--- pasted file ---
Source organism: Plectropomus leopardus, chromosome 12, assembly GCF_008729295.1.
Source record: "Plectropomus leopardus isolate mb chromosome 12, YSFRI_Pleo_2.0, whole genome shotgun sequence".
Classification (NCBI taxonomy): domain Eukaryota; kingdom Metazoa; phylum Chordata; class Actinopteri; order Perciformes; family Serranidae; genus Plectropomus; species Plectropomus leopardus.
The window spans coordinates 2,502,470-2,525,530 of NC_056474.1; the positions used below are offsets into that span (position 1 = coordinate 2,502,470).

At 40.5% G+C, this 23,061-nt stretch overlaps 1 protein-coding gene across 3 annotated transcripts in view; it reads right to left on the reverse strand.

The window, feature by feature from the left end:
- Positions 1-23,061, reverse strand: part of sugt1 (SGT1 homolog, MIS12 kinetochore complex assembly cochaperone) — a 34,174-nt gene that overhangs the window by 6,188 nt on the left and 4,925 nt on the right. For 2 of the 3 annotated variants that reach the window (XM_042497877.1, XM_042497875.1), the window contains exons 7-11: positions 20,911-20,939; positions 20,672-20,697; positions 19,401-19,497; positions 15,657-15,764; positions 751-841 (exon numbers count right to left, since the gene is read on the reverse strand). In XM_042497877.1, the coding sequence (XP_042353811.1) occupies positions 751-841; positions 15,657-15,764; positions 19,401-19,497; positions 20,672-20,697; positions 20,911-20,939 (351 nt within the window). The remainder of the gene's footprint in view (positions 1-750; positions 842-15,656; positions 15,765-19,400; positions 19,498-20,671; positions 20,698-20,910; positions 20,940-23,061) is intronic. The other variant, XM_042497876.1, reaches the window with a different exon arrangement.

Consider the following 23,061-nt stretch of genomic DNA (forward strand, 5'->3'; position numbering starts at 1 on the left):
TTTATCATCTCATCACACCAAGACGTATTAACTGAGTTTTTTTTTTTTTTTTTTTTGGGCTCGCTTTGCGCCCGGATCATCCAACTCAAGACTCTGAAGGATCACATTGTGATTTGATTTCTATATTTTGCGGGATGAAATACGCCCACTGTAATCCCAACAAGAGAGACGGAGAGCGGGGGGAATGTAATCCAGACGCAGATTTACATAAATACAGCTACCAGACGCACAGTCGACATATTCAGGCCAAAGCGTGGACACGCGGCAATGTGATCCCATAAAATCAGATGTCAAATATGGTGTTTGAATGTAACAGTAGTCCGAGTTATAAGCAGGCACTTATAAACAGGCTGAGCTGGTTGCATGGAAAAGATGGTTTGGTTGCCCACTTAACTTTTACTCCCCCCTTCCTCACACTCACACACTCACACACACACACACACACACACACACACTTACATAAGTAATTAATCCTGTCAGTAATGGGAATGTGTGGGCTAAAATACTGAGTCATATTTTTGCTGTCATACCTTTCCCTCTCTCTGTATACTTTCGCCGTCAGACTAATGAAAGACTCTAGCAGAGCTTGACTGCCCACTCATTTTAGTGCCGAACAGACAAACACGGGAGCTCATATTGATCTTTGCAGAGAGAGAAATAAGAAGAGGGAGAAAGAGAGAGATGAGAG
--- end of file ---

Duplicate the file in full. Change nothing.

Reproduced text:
Source organism: Plectropomus leopardus, chromosome 12, assembly GCF_008729295.1.
Source record: "Plectropomus leopardus isolate mb chromosome 12, YSFRI_Pleo_2.0, whole genome shotgun sequence".
Classification (NCBI taxonomy): domain Eukaryota; kingdom Metazoa; phylum Chordata; class Actinopteri; order Perciformes; family Serranidae; genus Plectropomus; species Plectropomus leopardus.
The window spans coordinates 2,502,470-2,525,530 of NC_056474.1; the positions used below are offsets into that span (position 1 = coordinate 2,502,470).

At 40.5% G+C, this 23,061-nt stretch overlaps 1 protein-coding gene across 3 annotated transcripts in view; it reads right to left on the reverse strand.

The window, feature by feature from the left end:
- Positions 1-23,061, reverse strand: part of sugt1 (SGT1 homolog, MIS12 kinetochore complex assembly cochaperone) — a 34,174-nt gene that overhangs the window by 6,188 nt on the left and 4,925 nt on the right. For 2 of the 3 annotated variants that reach the window (XM_042497877.1, XM_042497875.1), the window contains exons 7-11: positions 20,911-20,939; positions 20,672-20,697; positions 19,401-19,497; positions 15,657-15,764; positions 751-841 (exon numbers count right to left, since the gene is read on the reverse strand). In XM_042497877.1, the coding sequence (XP_042353811.1) occupies positions 751-841; positions 15,657-15,764; positions 19,401-19,497; positions 20,672-20,697; positions 20,911-20,939 (351 nt within the window). The remainder of the gene's footprint in view (positions 1-750; positions 842-15,656; positions 15,765-19,400; positions 19,498-20,671; positions 20,698-20,910; positions 20,940-23,061) is intronic. The other variant, XM_042497876.1, reaches the window with a different exon arrangement.

Consider the following 23,061-nt stretch of genomic DNA (forward strand, 5'->3'; position numbering starts at 1 on the left):
TTTATCATCTCATCACACCAAGACGTATTAACTGAGTTTTTTTTTTTTTTTTTTTTGGGCTCGCTTTGCGCCCGGATCATCCAACTCAAGACTCTGAAGGATCACATTGTGATTTGATTTCTATATTTTGCGGGATGAAATACGCCCACTGTAATCCCAACAAGAGAGACGGAGAGCGGGGGGAATGTAATCCAGACGCAGATTTACATAAATACAGCTACCAGACGCACAGTCGACATATTCAGGCCAAAGCGTGGACACGCGGCAATGTGATCCCATAAAATCAGATGTCAAATATGGTGTTTGAATGTAACAGTAGTCCGAGTTATAAGCAGGCACTTATAAACAGGCTGAGCTGGTTGCATGGAAAAGATGGTTTGGTTGCCCACTTAACTTTTACTCCCCCCTTCCTCACACTCACACACTCACACACACACACACACACACACACACACTTACATAAGTAATTAATCCTGTCAGTAATGGGAATGTGTGGGCTAAAATACTGAGTCATATTTTTGCTGTCATACCTTTCCCTCTCTCTGTATACTTTCGCCGTCAGACTAATGAAAGACTCTAGCAGAGCTTGACTGCCCACTCATTTTAGTGCCGAACAGACAAACACGGGAGCTCATATTGATCTTTGCAGAGAGAGAAATAAGAAGAGGGAGAAAGAGAGAGATGAGAG